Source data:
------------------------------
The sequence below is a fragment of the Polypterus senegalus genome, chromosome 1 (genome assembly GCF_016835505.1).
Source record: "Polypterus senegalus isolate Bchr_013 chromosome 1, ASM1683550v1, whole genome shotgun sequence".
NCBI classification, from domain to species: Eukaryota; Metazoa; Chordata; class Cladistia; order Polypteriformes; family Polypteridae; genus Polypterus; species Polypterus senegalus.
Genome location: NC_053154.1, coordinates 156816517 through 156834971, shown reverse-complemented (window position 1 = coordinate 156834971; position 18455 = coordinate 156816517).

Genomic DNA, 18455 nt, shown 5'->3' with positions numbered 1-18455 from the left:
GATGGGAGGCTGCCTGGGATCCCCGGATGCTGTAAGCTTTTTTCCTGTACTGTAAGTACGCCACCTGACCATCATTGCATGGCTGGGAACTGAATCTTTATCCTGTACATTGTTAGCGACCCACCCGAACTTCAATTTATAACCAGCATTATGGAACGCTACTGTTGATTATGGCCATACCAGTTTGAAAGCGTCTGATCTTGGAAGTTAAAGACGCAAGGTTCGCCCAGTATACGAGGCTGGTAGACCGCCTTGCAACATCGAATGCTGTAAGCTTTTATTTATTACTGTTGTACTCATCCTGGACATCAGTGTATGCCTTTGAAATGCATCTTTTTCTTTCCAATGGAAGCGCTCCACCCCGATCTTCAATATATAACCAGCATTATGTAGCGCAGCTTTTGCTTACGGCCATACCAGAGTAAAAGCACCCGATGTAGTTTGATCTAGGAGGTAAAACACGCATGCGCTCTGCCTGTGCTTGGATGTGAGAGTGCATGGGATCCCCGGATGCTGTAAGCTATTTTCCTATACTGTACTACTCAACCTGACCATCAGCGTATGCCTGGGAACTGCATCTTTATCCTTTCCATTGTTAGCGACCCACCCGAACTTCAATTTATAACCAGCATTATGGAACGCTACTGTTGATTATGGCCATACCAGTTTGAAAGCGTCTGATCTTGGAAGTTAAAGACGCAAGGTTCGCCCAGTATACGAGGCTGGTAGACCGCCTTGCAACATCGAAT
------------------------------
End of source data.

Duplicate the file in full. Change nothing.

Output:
The sequence below is a fragment of the Polypterus senegalus genome, chromosome 1 (genome assembly GCF_016835505.1).
Source record: "Polypterus senegalus isolate Bchr_013 chromosome 1, ASM1683550v1, whole genome shotgun sequence".
NCBI classification, from domain to species: Eukaryota; Metazoa; Chordata; class Cladistia; order Polypteriformes; family Polypteridae; genus Polypterus; species Polypterus senegalus.
Genome location: NC_053154.1, coordinates 156816517 through 156834971, shown reverse-complemented (window position 1 = coordinate 156834971; position 18455 = coordinate 156816517).

Genomic DNA, 18455 nt, shown 5'->3' with positions numbered 1-18455 from the left:
GATGGGAGGCTGCCTGGGATCCCCGGATGCTGTAAGCTTTTTTCCTGTACTGTAAGTACGCCACCTGACCATCATTGCATGGCTGGGAACTGAATCTTTATCCTGTACATTGTTAGCGACCCACCCGAACTTCAATTTATAACCAGCATTATGGAACGCTACTGTTGATTATGGCCATACCAGTTTGAAAGCGTCTGATCTTGGAAGTTAAAGACGCAAGGTTCGCCCAGTATACGAGGCTGGTAGACCGCCTTGCAACATCGAATGCTGTAAGCTTTTATTTATTACTGTTGTACTCATCCTGGACATCAGTGTATGCCTTTGAAATGCATCTTTTTCTTTCCAATGGAAGCGCTCCACCCCGATCTTCAATATATAACCAGCATTATGTAGCGCAGCTTTTGCTTACGGCCATACCAGAGTAAAAGCACCCGATGTAGTTTGATCTAGGAGGTAAAACACGCATGCGCTCTGCCTGTGCTTGGATGTGAGAGTGCATGGGATCCCCGGATGCTGTAAGCTATTTTCCTATACTGTACTACTCAACCTGACCATCAGCGTATGCCTGGGAACTGCATCTTTATCCTTTCCATTGTTAGCGACCCACCCGAACTTCAATTTATAACCAGCATTATGGAACGCTACTGTTGATTATGGCCATACCAGTTTGAAAGCGTCTGATCTTGGAAGTTAAAGACGCAAGGTTCGCCCAGTATACGAGGCTGGTAGACCGCCTTGCAACATCGAAT